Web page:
The first book I reviewed on the subject of "church history" was Diana Butler Bass' A People's History of Christianity: The Other Side of the Story. I didn't realize back then how much this book would shift my thinking. I believe it may have been my first encounter with "history from below" (the author follows Howard Zinn's historiography). When I wrote my review on August 27th, 2009, I said this, "If you or someone you know dismisses Christianity because of the crusades, or the inquisition, or bad popes, this may be a book that should be read." That said, I also expressed some concern with her entertainment of ideas deemed "heretical".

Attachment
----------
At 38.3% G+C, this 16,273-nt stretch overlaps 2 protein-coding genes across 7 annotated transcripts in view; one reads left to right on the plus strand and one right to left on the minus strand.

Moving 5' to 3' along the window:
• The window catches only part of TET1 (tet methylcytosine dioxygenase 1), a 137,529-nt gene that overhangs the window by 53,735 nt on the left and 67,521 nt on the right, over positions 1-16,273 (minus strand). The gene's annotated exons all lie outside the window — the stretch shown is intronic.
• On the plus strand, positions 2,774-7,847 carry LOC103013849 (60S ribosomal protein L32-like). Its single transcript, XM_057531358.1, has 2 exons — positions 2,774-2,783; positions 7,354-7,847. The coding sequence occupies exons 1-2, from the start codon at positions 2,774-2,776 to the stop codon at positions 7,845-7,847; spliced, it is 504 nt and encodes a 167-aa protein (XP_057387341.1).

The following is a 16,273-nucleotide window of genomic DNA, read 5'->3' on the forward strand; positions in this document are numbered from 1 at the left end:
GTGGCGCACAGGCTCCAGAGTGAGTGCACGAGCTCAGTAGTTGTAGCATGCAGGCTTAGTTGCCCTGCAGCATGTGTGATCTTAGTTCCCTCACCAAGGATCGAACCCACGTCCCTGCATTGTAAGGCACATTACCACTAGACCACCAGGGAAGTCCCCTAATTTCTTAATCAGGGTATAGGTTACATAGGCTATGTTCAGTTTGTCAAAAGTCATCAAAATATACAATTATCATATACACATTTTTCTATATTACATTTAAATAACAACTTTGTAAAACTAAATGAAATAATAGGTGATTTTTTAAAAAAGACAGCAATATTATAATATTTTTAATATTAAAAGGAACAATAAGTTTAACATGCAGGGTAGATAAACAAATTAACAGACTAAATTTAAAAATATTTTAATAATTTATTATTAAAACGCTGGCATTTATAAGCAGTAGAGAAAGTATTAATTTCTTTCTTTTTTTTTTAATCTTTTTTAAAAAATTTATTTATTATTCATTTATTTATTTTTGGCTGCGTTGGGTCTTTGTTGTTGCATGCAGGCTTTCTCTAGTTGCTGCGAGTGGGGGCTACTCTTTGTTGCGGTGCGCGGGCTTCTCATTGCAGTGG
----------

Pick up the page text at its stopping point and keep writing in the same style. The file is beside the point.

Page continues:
Today, though I haven't read this book in almost seven years, I'd say I stand by my recommendation and I'm a whole lot less concerned about the orthodoxy-heresy binary, a lens through which I read the book. When we think about Christianity we must consider the many, many unrepresented voices. They are as much a part of the story as Augustine, Luther, Calvin, Wesley, etc. And it's often the silent majority that represents how Christianity actually functions in the world.
Read my full review here: Book Review: Diana Butler Bass, "A People's History of Christianity"